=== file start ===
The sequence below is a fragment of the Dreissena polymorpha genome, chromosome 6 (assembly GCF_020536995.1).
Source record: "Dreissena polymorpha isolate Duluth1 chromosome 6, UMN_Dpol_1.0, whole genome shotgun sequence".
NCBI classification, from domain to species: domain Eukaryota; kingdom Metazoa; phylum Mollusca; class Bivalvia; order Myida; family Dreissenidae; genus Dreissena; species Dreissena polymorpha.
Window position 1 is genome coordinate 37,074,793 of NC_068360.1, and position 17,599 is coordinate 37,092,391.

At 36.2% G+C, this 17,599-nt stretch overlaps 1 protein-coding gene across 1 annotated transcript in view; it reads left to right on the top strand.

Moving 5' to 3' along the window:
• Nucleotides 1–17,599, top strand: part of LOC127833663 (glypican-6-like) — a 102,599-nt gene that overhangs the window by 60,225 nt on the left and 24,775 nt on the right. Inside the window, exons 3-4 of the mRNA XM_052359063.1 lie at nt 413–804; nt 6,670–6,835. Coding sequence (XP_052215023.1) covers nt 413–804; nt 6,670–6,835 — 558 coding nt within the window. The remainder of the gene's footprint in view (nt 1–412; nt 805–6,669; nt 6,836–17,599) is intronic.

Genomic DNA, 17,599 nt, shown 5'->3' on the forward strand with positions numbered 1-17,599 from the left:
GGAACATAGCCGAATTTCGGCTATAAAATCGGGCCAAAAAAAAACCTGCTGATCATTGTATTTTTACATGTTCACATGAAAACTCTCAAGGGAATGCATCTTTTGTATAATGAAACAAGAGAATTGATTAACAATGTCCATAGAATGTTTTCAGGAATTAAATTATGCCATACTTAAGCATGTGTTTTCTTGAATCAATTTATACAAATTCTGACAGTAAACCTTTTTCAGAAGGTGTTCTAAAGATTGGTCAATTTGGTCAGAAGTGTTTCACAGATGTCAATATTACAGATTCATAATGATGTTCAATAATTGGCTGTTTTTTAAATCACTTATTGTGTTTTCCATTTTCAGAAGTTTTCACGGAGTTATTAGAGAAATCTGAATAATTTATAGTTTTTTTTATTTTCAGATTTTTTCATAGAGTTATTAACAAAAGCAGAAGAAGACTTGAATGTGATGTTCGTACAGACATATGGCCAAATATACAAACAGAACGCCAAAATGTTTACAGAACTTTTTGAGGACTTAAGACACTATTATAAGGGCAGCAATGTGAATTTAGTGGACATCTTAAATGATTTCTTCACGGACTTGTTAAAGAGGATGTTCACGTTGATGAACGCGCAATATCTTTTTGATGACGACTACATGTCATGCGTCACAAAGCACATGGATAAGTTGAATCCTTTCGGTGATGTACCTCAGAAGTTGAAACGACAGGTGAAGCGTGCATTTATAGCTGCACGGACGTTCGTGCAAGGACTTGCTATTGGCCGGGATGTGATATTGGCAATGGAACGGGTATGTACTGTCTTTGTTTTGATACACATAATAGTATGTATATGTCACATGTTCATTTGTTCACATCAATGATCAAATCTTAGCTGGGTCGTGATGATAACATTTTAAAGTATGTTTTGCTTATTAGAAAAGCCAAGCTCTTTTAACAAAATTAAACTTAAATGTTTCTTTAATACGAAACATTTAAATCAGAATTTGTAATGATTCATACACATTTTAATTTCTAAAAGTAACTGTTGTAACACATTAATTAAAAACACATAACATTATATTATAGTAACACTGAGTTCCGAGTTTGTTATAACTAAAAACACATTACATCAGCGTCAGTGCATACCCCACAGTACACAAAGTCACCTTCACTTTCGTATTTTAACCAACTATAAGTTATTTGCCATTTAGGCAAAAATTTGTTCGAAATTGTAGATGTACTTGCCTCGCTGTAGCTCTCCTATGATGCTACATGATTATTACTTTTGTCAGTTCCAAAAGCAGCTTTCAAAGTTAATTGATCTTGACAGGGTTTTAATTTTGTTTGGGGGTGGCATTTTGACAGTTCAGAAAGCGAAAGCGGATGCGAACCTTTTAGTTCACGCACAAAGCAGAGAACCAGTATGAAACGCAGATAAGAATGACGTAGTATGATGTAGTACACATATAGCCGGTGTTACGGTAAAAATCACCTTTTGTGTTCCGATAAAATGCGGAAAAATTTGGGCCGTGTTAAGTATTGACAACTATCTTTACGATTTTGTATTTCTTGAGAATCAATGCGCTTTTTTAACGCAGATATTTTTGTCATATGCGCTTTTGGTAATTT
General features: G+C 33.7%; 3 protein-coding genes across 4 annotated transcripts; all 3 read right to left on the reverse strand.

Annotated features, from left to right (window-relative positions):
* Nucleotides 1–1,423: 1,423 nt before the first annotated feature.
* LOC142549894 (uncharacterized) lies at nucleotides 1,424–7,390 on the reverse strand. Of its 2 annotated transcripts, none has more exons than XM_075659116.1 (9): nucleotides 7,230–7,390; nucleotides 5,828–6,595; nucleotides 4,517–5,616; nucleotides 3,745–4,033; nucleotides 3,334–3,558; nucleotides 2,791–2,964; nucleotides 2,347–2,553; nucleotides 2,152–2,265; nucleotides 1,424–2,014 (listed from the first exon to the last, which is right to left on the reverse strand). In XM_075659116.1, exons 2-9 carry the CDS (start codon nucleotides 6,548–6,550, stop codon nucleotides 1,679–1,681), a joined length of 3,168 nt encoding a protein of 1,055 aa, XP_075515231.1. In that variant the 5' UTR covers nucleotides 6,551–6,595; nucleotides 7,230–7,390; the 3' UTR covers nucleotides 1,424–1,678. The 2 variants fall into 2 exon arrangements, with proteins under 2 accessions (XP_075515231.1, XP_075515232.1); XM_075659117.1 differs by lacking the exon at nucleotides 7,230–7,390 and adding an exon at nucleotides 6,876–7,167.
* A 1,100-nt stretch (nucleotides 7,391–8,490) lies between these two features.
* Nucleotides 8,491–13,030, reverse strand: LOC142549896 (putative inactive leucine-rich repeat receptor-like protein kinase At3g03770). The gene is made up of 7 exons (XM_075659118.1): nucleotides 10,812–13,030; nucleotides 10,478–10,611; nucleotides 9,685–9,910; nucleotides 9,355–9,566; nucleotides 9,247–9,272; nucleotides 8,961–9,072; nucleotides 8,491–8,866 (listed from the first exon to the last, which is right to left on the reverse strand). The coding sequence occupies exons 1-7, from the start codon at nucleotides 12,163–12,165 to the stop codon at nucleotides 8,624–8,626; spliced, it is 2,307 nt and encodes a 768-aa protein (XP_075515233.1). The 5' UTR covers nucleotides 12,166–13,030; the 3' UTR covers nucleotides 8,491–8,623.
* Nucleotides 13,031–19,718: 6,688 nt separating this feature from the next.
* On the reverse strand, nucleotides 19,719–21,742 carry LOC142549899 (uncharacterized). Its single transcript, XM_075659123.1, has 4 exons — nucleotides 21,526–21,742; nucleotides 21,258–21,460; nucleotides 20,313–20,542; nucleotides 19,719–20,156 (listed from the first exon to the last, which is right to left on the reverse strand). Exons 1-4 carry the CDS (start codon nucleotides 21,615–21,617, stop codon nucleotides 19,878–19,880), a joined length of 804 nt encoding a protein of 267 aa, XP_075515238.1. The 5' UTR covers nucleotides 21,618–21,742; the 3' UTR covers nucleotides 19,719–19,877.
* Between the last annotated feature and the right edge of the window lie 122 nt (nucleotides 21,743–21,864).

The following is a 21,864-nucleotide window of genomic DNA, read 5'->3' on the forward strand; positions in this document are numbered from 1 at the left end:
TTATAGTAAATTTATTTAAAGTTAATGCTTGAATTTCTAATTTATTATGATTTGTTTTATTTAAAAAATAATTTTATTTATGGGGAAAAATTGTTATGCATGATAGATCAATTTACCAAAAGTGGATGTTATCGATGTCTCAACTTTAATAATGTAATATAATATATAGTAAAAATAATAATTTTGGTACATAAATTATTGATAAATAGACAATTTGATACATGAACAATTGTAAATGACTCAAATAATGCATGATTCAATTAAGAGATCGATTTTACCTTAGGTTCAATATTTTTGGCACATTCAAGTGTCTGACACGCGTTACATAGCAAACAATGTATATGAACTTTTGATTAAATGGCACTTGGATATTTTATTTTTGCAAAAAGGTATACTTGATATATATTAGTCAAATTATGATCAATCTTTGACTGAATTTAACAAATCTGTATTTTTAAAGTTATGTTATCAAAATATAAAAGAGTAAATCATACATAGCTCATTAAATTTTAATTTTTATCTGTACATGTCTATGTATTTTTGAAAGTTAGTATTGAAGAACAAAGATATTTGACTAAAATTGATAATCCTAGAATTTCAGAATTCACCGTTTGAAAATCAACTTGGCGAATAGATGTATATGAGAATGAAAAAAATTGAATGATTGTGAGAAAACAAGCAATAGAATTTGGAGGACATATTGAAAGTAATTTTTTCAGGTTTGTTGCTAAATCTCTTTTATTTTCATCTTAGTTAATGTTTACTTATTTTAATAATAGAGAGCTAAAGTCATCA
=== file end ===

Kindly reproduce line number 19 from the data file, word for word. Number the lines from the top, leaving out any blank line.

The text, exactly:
The following is a 21,864-nucleotide window of genomic DNA, read 5'->3' on the forward strand; positions in this document are numbered from 1 at the left end: